3. a failure to examine our assumptions. Ads for men’s body wash should be targeted to men, right? (Wrong. Women choose the soap used by men far more often than men choose it for themselves.) Men choose the engagement ring, right? (Wrong. Women shop for their own engagement rings about 50% of the time.) “I know for a fact that our plumbing company gets more calls for water heater replacement than for any other service we offer.” (Wrong. When I asked that CEO to check his records, #1 was dripping faucets.) “Our customers often comment on the quality of our service, so that’s what we should advertise, right?” (Wrong. Customer service will bring repeat customers, but it is rarely the reason for a customer’s initial visit.) “Customers often tell us how unique our selection is, so that’s what we should advertise, right?” (Wrong. “Unique selection” is a hollow claim. It is something you must show, not tell.)
4. the misinterpretation of data. “The data clearly indicates that we have a much higher conversion rate when customers call our sales agents instead of going to our website. So it’s important that our ads drive traffic to the sales agents. Numbers don’t lie.” (Wrong. The data was saying, “Fix your website.” When they got serious about upgrading their online experience, online ordering increased to the point where it is no longer the exception, but the norm, and that already-large business has more than doubled its size.)
Data is usually accurate when describing quantities, but it is woefully inadequate when describing qualities.
Data is a snapshot of yesterday. It does not predict tomorrow. “You can’t connect the dots looking forward. You can only connect them looking back.”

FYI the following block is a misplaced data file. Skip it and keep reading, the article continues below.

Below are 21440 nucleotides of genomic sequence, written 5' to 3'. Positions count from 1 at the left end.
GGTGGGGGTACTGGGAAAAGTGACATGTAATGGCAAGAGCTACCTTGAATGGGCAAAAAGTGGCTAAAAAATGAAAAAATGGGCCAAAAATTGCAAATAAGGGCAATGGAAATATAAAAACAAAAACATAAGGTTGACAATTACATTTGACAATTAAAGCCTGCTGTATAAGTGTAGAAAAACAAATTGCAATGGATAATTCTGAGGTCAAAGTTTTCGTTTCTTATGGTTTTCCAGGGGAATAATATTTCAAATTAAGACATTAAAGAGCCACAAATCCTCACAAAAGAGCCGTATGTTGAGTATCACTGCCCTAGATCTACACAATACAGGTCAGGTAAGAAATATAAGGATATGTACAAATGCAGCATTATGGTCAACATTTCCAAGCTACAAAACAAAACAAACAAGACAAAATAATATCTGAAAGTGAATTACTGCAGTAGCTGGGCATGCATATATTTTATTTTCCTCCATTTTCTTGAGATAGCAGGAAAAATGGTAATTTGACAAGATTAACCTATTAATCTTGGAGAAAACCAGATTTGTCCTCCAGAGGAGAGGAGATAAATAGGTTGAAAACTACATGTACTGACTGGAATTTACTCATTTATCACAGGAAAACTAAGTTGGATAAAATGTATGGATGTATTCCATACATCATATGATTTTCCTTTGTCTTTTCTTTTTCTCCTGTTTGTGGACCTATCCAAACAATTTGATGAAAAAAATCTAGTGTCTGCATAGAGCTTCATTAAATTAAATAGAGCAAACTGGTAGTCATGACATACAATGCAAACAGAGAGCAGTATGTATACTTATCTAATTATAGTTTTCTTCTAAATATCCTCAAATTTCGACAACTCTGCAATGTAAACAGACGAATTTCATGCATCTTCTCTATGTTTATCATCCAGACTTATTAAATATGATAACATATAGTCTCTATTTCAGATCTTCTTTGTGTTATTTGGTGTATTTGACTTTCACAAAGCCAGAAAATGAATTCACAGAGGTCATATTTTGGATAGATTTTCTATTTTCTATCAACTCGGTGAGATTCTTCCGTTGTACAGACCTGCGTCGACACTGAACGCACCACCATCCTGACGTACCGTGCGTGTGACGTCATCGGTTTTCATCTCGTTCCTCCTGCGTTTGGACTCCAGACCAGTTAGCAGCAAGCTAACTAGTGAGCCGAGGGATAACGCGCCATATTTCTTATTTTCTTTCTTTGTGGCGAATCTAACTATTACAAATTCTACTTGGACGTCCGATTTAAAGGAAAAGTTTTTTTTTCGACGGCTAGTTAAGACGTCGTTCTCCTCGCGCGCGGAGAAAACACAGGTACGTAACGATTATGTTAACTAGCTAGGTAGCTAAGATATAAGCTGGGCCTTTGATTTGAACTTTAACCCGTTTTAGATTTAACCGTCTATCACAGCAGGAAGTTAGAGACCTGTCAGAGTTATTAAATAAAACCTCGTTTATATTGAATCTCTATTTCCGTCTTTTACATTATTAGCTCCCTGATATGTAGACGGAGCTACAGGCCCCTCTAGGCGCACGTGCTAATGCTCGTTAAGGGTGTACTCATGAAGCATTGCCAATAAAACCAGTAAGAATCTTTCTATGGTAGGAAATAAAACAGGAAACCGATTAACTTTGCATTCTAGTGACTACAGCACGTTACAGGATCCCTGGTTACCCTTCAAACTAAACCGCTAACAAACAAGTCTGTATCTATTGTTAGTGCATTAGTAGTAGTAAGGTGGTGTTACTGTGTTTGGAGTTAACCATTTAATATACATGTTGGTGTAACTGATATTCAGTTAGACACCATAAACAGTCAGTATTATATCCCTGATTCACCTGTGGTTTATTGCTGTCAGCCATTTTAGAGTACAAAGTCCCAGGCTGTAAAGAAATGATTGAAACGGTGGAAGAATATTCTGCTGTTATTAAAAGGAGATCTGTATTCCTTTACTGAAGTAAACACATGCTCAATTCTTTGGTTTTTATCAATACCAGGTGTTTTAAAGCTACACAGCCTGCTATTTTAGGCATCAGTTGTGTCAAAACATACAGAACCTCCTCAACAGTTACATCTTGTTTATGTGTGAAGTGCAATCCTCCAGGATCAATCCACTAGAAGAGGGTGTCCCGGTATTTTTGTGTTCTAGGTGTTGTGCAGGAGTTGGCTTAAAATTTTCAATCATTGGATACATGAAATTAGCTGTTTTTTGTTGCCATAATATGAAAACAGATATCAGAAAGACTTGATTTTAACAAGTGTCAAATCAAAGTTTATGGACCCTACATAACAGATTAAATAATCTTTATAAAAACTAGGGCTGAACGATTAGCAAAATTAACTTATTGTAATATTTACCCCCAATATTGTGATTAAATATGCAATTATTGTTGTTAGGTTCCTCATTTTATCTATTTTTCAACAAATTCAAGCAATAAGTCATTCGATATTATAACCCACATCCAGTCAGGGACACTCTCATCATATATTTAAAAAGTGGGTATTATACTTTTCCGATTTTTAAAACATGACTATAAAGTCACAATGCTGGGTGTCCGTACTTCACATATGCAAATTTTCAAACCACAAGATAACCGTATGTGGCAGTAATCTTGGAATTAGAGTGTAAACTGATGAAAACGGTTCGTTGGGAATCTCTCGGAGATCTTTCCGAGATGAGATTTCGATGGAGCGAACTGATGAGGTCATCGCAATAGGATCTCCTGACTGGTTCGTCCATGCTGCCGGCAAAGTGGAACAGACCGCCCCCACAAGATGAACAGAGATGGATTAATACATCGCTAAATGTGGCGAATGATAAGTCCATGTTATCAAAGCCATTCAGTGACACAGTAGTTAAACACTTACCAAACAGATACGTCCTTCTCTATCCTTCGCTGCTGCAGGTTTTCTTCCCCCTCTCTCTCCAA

Look at your appointment book. Watch the news. Listen to the radio. Did a single one of us get it right in 2015 when asked, “Where do you see yourself 5 years from now?”
Now let’s circle back to Wall Street. With infinite data at their fingertips and an army of analysts at their side, how well did professional money managers perform against the index* during the 15-year investment horizon spanning 2005 to 2020?
92.43% of large-cap managers
95.13% of mid-cap managers, and
97.70% of small-cap managers failed to outperform the index.
Go ahead and study the data if you want.
I’m going to keep studying people.
Roy H. Williams
You were supposed to get this MMMemo last week, but the server got them out of order. I’m pretty sure it was the wizard’s fault, but he is acting like it was no big deal. But it WAS as big deal because – as a result of the wizard’s ineptness (and I mean that in the most respectful way) – my rabbit hole was a mess. But I was able to straighten it out after a few hours of chaos because I am an exceptional canine. Never forget that. – Aroo, Indy Beagle
*An index fund is a type of mutual fund designed to mirror the performance of the stock market. Index funds are passively managed, not actively managed. If the market goes up, your investment goes up with it. If the market goes down, your investment goes down. When asked for investment advice, Warren Buffet recommends index funds.
If anyone can interpret data correctly, it’s Wizard Academy alumnus Brian Schmitt and his partner, Laura Stude. This awesome pair ran more than 4,200 A/B tests to determine how to turn online visitors into paying customers. As a result of these tests, they have skyrocketed online sales in dozens of categories. Listen, learn, and earn, at MondayMorningRadio.com